A blog on what's new, notable, and next in turbomachinery

What’s the Difference Between ‘Preliminary’ And ‘Detailed’ Design, And How Do These Design Phases Fit Into Your Turbomachinery Design Project?

By Daniel V. Hinch, Corporate VP Sales and Marketing, Concepts NREC
Apr 2, 2021

  • Facebook
  • Twitter
  • LinkedIn

Whether it’s a compressor, turbine, or an entire rocket turbopump design project we are tackling at Concepts NREC, we typically divide the design project into three phases: (1) scoping or feasibility study, (2) preliminary design, and (3) detailed design.   Each of these phases has a specific purpose, although where one phase ends and the next phase begins can vary from project to project.   The purpose and need for a scoping study was described in my blog posted last month, Why are Scoping Studies Necessary for Your Turbomachinery Project? In this blog I will describe the difference between preliminary design and detailed design.

Let’s start with summarizing what is accomplished during a scoping study phase.   In this phase, initial calculations are performed to ‘size’ the piece of turbomachinery to meet what are often preliminary design specifications. This sizing includes determining the type and configuration of the turbomachinery (axial or radial, single stage or multistage), as well as operating characteristics (optimal rotational speed, performance maps).   For a more complete scoping study, a preliminary 2D layout is created that reflects mechanical aspects of the design (bearing type and placement, seal type, housing layout, etc.).   Often several configurations will be considered, and the best configuration with respect to the parameters most important to the client (performance, simplicity, design cost, manufacturing cost, etc.) will be selected for further design effort.  

With these initial calculations complete, the next level of design work can begin, but only after one other item is available: a complete design specification. If a design specification was not completed as part of the scoping study, the specification must be completed before further design work can begin. The client can complete the design spec themselves, or we can help the client ‘fill in the blanks’ and define a complete spec.   More times than we would like to admit we have started a design and realized that the design intent was in some way not fully defined or not fully understood by either us or our client, hence we are very particular about having a complete design spec in place. More detailed design specs are needed for a preliminary/detailed design than for a scoping study. For example, often in a scoping study only a single design point is considered.   If there are multiple off-design points that are important to the client, these off-design points should be considered during the scoping study, or at least fully identified in a design spec so they can be addressed during preliminary/detailed design.   Often in scoping studies the focus is on aerodynamic performance to see if a cycle condition can be met, an outcome which might determine if a project is viable.   But in preliminary/detail design, mechanical design often dominates the effort and all specifications related to mechanical design must be in place, including items like life requirements (number of cycles, number of operating hours), environmental considerations (this unit must run in -30F to +120F ambient conditions), manufacturing limitations (we don’t want to pay for expensive/exotic materials), and interface requirements (how will the unit be mounted? what types of fittings are needed for instrumentation leads? etc.).   Indeed, an entire blog could be written just on how important it is to have a full design specification in place before preliminary/detailed design begins.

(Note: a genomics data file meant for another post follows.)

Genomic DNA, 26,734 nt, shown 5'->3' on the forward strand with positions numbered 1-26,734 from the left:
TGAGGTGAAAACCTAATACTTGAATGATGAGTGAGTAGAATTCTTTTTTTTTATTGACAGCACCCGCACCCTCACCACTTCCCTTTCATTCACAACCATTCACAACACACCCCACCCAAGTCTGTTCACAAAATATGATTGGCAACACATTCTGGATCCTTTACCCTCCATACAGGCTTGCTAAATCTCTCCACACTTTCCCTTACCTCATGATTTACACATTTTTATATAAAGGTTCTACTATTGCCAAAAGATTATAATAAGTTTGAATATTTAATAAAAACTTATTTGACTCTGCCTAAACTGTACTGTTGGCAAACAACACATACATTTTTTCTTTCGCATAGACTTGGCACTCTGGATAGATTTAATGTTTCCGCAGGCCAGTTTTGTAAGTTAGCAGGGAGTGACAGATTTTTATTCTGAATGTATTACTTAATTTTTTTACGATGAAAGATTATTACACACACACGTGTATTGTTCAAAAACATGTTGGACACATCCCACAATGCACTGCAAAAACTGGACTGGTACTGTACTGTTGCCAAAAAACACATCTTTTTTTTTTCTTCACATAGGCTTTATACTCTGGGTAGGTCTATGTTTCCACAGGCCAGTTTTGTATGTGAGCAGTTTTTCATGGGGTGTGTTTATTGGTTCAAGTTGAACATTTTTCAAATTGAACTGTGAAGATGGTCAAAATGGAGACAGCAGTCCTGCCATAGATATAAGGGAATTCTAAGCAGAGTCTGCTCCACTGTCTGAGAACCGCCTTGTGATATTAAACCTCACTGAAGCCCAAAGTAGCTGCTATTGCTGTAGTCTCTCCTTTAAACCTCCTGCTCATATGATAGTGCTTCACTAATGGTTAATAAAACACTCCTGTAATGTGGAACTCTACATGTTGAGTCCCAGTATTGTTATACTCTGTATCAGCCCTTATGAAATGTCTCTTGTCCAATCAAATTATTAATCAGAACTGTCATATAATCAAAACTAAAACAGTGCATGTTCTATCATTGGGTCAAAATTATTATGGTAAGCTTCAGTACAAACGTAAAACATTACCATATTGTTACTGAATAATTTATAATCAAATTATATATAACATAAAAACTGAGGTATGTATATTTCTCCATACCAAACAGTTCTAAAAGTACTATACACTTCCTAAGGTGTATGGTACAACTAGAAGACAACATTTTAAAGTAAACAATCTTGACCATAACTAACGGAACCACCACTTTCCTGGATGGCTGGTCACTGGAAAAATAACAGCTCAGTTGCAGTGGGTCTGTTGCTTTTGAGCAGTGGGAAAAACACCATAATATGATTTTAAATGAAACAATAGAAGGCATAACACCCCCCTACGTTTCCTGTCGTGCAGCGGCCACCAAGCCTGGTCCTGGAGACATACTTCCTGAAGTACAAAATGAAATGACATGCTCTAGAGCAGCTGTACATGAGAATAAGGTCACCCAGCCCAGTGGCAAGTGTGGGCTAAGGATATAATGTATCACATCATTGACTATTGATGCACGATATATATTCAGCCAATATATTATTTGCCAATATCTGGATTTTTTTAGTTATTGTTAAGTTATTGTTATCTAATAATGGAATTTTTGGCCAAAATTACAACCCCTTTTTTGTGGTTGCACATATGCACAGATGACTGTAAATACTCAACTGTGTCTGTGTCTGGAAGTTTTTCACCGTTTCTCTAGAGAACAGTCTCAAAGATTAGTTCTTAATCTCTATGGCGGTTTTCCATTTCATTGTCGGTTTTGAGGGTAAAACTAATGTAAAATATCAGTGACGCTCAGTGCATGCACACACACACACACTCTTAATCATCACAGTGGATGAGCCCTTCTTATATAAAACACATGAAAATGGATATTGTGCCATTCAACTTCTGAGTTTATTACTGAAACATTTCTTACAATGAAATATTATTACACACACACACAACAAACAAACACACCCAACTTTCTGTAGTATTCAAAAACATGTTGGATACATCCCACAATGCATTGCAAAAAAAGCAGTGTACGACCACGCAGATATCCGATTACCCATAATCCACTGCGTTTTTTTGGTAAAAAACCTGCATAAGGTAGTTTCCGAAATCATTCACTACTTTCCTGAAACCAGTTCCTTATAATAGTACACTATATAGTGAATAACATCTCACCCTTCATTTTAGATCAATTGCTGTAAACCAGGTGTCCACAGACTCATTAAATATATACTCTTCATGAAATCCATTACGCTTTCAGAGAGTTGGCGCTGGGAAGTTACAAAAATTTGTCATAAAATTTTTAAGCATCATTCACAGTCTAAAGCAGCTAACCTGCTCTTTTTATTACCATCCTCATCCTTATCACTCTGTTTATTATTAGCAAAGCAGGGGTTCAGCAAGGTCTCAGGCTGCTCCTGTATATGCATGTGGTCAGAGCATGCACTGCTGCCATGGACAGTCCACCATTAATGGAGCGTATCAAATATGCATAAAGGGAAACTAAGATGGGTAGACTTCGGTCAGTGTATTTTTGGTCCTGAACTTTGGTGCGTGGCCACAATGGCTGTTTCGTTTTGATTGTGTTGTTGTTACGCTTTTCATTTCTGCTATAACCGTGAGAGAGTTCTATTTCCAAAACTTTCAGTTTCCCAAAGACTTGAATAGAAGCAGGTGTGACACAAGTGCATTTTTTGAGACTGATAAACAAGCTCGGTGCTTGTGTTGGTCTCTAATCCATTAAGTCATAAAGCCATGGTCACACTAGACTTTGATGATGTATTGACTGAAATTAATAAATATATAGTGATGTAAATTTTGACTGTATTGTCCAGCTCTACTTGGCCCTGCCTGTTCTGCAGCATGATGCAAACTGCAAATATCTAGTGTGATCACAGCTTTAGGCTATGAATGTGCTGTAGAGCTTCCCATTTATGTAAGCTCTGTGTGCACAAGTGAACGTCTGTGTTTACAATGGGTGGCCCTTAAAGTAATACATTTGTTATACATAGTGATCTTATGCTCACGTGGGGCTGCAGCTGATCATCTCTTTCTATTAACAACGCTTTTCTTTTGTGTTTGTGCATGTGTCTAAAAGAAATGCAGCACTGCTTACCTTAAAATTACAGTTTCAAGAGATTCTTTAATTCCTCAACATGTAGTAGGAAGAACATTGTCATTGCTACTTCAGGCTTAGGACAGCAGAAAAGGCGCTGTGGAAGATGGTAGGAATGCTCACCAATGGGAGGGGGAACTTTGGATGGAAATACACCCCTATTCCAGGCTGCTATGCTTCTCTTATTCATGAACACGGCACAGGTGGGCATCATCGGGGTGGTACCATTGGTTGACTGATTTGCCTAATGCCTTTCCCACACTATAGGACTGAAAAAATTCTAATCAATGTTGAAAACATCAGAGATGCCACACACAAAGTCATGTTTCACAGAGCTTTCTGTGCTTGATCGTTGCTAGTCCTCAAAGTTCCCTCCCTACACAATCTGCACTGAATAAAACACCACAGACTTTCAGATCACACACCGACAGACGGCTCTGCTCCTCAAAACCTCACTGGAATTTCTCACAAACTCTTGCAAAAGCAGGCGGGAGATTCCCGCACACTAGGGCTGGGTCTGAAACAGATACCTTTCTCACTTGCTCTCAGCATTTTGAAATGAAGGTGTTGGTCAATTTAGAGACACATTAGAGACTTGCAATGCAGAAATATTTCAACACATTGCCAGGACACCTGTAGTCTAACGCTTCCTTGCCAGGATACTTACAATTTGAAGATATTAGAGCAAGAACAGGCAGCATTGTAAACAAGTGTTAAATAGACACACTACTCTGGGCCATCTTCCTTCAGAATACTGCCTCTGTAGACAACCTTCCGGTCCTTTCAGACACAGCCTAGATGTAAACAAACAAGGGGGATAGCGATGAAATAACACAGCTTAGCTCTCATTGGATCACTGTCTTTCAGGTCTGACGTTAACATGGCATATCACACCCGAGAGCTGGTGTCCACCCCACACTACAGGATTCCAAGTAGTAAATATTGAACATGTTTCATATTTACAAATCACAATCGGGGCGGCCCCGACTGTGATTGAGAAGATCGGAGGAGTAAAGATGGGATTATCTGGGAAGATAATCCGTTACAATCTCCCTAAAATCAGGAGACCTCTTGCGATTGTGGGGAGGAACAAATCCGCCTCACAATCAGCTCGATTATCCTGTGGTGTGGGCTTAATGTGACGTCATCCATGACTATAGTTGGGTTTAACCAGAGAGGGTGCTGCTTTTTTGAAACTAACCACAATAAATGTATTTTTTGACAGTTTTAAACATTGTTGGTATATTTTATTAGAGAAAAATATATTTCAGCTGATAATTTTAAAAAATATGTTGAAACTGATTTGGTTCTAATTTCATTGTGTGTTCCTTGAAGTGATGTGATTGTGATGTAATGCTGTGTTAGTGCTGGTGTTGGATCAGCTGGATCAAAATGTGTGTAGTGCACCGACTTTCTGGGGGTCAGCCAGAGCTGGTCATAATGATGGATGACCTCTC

After the scoping study is complete and a good design spec is in place, further design work can begin. This design work is typically divided into at least two phases, preliminary design and detailed design. with each of these phases having a different purpose as follows.

dvh blog project planning image1

Preliminary Design

In the preliminary design phase, more detailed engineering design/analysis calculations are performed on at least the major elements of the component. The major elements include the aerodynamic flowpath (inlets, impellers, diffusers, exit elements), the rotating group (shafting, bearings, seals), and the static housings (including the bearing housing).   A first pass analysis is typically done in each technical area in order to further develop the design. In addition, relative to a scoping study, in a preliminary design the next level of sub-component detail is examined.   This next level can include looking at parameters such as seal leakage, axial and radial thrust (and thrust control if thrust exceeds bearing capacity), mechanical containment, impeller/rotor attachment, etc.